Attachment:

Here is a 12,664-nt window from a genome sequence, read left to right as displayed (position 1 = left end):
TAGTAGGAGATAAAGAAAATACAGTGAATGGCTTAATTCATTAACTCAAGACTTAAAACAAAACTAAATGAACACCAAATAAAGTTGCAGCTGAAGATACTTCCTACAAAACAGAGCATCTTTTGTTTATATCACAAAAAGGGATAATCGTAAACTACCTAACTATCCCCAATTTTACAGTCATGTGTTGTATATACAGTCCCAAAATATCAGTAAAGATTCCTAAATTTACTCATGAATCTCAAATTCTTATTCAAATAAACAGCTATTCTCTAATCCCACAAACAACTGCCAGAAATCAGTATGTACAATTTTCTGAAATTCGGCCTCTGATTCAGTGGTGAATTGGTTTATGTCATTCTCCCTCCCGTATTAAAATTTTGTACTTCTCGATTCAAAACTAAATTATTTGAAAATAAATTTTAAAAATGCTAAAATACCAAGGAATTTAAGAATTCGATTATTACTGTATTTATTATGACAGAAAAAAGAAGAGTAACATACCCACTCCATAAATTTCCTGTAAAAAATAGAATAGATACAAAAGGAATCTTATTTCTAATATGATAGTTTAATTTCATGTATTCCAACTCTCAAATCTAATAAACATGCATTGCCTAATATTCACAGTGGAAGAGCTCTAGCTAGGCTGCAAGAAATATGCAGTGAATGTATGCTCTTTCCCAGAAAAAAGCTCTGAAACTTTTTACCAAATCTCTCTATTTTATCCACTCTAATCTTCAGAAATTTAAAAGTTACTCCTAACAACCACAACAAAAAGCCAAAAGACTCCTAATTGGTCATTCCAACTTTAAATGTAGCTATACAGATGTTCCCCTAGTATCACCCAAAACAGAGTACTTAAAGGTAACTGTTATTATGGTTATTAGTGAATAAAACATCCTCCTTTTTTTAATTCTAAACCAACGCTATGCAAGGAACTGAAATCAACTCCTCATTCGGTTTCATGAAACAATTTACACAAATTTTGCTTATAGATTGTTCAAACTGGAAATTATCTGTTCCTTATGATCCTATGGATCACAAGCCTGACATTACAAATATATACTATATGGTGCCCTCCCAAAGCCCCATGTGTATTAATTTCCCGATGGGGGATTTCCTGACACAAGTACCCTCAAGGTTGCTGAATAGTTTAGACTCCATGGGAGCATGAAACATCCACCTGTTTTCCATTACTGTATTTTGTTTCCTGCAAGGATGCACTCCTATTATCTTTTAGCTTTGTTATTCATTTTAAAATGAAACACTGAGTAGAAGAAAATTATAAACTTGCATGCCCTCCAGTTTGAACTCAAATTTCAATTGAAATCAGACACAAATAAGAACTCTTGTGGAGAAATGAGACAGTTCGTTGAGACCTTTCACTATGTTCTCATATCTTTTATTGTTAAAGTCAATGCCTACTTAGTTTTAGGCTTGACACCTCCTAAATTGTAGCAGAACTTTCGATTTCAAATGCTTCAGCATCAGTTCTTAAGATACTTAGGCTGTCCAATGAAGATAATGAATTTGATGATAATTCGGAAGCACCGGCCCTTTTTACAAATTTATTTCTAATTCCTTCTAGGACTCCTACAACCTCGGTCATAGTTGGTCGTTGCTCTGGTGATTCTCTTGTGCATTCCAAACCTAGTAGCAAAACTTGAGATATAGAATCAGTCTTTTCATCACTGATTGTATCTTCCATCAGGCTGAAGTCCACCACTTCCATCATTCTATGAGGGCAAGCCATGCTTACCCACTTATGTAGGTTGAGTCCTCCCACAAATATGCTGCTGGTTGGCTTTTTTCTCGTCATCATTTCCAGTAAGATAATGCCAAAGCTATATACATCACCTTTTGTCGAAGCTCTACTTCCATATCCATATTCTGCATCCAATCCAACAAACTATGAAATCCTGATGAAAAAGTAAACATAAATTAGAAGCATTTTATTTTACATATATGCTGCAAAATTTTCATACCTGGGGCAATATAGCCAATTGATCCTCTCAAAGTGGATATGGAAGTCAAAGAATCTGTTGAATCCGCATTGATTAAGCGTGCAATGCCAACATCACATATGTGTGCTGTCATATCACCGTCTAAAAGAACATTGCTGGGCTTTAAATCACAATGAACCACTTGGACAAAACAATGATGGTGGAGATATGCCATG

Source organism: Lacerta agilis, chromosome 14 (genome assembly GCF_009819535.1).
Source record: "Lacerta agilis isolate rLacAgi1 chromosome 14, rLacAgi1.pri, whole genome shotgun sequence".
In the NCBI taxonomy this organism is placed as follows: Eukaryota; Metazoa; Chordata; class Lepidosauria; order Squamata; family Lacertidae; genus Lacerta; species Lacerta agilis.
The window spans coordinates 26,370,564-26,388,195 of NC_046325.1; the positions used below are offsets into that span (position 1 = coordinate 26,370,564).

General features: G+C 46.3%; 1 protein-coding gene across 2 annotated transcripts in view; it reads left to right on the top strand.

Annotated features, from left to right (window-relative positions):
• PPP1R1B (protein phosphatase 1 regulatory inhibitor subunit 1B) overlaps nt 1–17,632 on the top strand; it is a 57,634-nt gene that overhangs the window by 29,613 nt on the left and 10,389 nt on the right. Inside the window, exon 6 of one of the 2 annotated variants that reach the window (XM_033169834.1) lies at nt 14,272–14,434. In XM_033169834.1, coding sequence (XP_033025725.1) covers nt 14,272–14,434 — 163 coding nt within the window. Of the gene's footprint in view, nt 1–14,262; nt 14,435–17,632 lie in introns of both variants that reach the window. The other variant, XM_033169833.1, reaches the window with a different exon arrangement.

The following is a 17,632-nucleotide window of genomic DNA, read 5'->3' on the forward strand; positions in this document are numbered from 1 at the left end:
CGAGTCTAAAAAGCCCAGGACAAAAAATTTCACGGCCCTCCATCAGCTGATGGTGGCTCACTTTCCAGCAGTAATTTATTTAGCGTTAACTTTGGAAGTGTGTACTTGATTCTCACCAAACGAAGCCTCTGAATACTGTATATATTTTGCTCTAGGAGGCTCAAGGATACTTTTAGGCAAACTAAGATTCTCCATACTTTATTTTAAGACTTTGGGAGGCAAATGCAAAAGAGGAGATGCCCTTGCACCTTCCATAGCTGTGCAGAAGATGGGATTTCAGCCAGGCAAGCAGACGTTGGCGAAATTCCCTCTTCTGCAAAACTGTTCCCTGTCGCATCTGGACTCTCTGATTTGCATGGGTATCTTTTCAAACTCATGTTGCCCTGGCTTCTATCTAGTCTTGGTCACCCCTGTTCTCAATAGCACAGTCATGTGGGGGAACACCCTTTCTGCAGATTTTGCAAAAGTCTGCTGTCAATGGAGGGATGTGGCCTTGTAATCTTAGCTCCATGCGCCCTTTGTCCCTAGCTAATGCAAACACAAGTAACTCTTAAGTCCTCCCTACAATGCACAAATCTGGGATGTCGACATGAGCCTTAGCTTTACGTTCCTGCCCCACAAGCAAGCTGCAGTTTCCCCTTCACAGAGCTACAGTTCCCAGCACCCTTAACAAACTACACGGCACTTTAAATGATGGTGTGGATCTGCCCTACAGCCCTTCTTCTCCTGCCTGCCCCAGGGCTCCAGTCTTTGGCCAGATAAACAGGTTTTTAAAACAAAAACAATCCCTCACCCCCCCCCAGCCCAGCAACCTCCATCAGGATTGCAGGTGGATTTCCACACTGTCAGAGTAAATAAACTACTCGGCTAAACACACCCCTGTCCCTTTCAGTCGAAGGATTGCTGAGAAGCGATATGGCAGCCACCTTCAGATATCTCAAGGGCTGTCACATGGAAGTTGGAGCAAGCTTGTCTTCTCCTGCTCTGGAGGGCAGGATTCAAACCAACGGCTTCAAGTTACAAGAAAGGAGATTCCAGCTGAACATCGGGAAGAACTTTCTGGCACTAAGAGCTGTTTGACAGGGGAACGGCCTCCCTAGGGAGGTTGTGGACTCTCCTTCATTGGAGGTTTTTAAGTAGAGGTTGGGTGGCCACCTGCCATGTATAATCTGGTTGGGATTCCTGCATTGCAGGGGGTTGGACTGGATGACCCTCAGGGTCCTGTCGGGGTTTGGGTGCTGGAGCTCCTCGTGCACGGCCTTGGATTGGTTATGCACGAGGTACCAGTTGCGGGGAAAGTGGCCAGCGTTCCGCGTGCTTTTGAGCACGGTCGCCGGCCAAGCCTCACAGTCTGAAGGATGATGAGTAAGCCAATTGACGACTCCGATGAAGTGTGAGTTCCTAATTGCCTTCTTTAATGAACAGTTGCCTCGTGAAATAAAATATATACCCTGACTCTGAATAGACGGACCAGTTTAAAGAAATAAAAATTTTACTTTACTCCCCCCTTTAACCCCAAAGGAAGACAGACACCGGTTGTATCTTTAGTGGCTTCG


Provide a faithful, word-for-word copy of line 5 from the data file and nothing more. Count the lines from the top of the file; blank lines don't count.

In the NCBI taxonomy this organism is placed as follows: Eukaryota; Metazoa; Chordata; class Lepidosauria; order Squamata; family Lacertidae; genus Lacerta; species Lacerta agilis.